Commerce secretary says tariffs won't hurt jobs, calls threats of retaliation trivial

ABC News' George Stephanopoulos goes one-on-one with Commerce Secretary Wilbur Ross after the president imposed new tariffs on steel and aluminum
6:29 | 03/04/18

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Transcript for Commerce secretary says tariffs won't hurt jobs, calls threats of retaliation trivial
People have no idea how badly our country has been treated by other countries, by people representing us that didn't have a clue. We're be imposing steel imports and tariffs on steel and aluminum imports. 25% for steel, 10% for aluminum. President trump signatuling his intention to impose tariffs. We welcome Wilbur Ross. Good to see you. Will we still see the tariffs? I believe so. Sometimes this week. You've got a lot of allies lobbying for modification. Will the president consider exempting any allies like Canada, Mexico and germy? I know he's had conversations with a number of world leaders. The decision is his. As of the moment, as far as I know, he's talking about a fairly broad brush. No exemptions? As I say, I have not heard him describe particular exemptions just yet. What is the national security threat posed by steel imports from Canada, Mexico, south Korea, Japan? Under 232 which is the legislation provision under which we're imposing these tariffs national security is very broadly defined. It isn't just military defense. That part is a small percentage of steel. It also includes the impact on the economy over all. It specifically includes the impact on jobs, includes the impact on infrastructure, all kinds of things that you wouldn't necessarily think are national security. The truth is economic security is national security. As you know Europeans vowed to retaliate against Harley Davidson, bourbon and blue jeans. President trump responded if the eu wants to further increase their massive tariffs, we'll apply a tax on their cars which freely flow into the U.S. They make it impossible to sell our cars. It sounds like we're already in a trade war. We have unilaterally given away all kinds of concessions since the end of World War II. In the beginning it was good policy to rebuild Europe and Asia after the war. The mistake that our trade negotiators made way back then and continued to make was not time limiting. Concessions that were reasonable to make to Germany in 1945 or China in 1945 don't make sense any more. Those are now big, strong economies. There's a lot of history that needs undone. That sounds like we're in for some more escalation. The president said in a tweet earlier this week the trade wars are good and easy to win. Do you believe that? Are trade wars good and easy to win? I think what the president had in mind was that unlike the holly days in the 1930s, back then the U.S. Had a trade surplus and the world was in a depression. Now we have a big trade deficit. If we have big trade deficit with our other partners, they have a lot more to lose than we do. Those hundreds of billions of dollars are in their pockets now, not ours. That's what I believe he meant. Sounds like the president's political allies believe this will hurt their voters. Paul Ryan warning about unintended consequences. You're seeing companies put on hold expansion. Let me give you some actual numbers. The slogans don't mean much until you put them into numbers. On an average car it's $175 worth of steel increase is the maximum that would come from a 25% tariff increase. That's not much. That's assuming no more retaliation from the Europeans. Let me continue. Similarly all the other products, the total amount of tariffs we're putting on is about $9 billion in a year. That's a fraction of 1% % of T of the economy. As to the idea of retaliation, sure they may well be some sort of retaliation. The amounts that they're talking about are also pretty trivial. Some 3 billion odd dollars of goods that this Europeans have threatened. In our size economy, that's a tiny fraction of 1%. While it might affect an individual producer for a little while, over all it won't be much more than a rounding error. Sounds like the president is going to go forward and you're committed to going forward. Any information if the president goes forward Gary Cohn will resign? He's been a big participant in the process that came to this conclusion. The president likes to hear every side of every argument. That way he's sure he's gotten all points of view. We've had lively discussion. Gary Cohn as far as I know is certainly not going to walk out. Mr. Secretary, thanks for your time this morning. Thank you.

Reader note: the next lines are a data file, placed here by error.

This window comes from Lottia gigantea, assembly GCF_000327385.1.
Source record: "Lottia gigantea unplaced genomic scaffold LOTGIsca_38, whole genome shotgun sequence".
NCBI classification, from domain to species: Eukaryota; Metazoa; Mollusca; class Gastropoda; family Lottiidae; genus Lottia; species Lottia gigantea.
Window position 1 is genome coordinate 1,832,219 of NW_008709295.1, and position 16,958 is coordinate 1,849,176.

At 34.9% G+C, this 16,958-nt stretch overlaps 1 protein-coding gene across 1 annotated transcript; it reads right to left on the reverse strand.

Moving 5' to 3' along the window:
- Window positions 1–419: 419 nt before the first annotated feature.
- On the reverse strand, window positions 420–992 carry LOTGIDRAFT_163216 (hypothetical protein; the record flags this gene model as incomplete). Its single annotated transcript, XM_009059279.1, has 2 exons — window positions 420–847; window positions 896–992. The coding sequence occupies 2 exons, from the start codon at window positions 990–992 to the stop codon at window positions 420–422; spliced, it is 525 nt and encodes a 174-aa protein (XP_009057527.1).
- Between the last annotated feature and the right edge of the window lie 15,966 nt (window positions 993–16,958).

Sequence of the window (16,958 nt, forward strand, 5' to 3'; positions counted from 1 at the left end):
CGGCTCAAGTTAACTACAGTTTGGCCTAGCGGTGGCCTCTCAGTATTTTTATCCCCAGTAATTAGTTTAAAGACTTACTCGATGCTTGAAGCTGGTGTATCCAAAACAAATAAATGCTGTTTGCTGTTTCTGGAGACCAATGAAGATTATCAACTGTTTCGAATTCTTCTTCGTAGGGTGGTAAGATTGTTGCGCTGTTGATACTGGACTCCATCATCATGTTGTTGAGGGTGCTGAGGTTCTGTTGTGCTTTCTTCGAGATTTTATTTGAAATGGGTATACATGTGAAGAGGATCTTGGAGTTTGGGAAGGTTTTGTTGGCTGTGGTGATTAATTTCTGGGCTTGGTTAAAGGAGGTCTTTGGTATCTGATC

This transcript has been automatically generated and may not be 100% accurate.

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